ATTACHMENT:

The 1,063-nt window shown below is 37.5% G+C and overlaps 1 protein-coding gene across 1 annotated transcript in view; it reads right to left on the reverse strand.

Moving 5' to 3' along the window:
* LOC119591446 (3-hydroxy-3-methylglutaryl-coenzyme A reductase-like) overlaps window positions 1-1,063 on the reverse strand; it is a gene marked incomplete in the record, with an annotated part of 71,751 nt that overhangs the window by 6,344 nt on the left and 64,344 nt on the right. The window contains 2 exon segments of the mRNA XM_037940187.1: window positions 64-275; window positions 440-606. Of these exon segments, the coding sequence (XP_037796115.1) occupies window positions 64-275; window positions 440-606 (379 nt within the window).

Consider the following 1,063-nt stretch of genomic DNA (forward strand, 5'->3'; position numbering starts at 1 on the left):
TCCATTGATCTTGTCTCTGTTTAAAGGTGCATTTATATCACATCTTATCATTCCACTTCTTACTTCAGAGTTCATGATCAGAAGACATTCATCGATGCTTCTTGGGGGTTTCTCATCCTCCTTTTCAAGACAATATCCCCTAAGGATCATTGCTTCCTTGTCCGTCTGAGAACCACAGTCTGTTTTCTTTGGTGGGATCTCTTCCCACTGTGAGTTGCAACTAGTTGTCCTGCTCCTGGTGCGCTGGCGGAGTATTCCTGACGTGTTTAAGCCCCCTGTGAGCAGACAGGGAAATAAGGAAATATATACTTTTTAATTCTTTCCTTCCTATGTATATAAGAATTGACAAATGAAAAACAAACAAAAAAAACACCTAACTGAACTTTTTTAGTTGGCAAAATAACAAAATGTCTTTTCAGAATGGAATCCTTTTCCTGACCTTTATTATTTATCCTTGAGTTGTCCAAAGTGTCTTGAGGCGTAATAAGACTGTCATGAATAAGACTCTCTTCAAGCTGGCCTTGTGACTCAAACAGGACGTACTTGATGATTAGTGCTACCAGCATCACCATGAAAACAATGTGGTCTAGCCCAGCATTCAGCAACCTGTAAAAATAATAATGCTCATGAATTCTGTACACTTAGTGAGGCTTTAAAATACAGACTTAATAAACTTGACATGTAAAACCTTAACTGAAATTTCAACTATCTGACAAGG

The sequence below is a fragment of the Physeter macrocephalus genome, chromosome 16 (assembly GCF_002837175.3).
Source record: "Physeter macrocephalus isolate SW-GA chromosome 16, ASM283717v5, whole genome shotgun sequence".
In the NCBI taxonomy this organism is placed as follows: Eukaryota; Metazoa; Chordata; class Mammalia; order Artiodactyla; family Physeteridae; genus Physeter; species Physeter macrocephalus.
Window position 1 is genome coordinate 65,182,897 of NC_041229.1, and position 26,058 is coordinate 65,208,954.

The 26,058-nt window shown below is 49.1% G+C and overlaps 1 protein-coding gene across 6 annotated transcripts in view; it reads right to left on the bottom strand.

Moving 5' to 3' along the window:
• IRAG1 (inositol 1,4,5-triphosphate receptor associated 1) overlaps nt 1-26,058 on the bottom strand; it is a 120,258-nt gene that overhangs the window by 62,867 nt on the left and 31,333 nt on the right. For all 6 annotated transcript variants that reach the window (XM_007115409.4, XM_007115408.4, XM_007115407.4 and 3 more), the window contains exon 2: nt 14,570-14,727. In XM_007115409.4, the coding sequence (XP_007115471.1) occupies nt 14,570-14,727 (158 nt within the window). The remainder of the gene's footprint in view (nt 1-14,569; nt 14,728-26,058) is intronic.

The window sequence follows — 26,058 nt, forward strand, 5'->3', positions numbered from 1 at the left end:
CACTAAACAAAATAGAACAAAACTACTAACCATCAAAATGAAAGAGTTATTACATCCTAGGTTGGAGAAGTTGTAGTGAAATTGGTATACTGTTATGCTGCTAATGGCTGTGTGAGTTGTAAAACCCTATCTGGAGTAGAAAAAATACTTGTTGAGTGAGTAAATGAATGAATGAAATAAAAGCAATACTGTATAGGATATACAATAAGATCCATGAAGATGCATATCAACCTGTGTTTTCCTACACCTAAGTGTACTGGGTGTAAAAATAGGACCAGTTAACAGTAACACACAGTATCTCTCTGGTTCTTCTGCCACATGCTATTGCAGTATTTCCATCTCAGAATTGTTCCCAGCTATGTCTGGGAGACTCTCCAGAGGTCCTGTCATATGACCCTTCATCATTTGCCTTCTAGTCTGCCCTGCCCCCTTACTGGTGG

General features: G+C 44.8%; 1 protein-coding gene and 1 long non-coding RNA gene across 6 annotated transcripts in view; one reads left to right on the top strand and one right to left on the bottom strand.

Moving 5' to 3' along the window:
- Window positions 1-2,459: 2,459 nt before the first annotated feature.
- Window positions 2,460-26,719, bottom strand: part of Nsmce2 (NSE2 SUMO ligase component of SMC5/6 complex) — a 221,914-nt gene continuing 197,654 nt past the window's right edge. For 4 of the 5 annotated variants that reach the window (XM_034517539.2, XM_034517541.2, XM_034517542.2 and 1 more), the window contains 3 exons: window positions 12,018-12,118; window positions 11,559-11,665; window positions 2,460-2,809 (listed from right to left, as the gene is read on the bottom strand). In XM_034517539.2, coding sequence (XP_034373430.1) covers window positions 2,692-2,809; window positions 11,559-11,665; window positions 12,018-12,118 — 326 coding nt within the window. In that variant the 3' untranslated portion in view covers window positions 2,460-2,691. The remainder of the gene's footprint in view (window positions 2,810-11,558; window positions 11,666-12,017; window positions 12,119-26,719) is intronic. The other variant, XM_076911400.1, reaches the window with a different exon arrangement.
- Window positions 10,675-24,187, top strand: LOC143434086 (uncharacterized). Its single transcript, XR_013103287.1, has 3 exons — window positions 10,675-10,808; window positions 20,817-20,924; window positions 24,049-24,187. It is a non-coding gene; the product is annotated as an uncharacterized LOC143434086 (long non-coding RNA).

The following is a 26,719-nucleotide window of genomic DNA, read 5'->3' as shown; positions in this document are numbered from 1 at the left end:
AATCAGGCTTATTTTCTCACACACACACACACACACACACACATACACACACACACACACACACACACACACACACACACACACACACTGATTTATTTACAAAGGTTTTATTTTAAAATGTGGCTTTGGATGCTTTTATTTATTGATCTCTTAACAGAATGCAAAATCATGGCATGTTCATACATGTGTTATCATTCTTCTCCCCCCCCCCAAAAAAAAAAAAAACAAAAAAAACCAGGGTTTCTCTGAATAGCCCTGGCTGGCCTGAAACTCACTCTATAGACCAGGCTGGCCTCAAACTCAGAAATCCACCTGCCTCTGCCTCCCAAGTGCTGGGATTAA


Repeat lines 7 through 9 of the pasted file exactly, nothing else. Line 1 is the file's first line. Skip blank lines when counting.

Source record: "Physeter macrocephalus isolate SW-GA chromosome 16, ASM283717v5, whole genome shotgun sequence".
In the NCBI taxonomy this organism is placed as follows: Eukaryota; Metazoa; Chordata; class Mammalia; order Artiodactyla; family Physeteridae; genus Physeter; species Physeter macrocephalus.
Window position 1 is genome coordinate 65,182,897 of NC_041229.1, and position 26,058 is coordinate 65,208,954.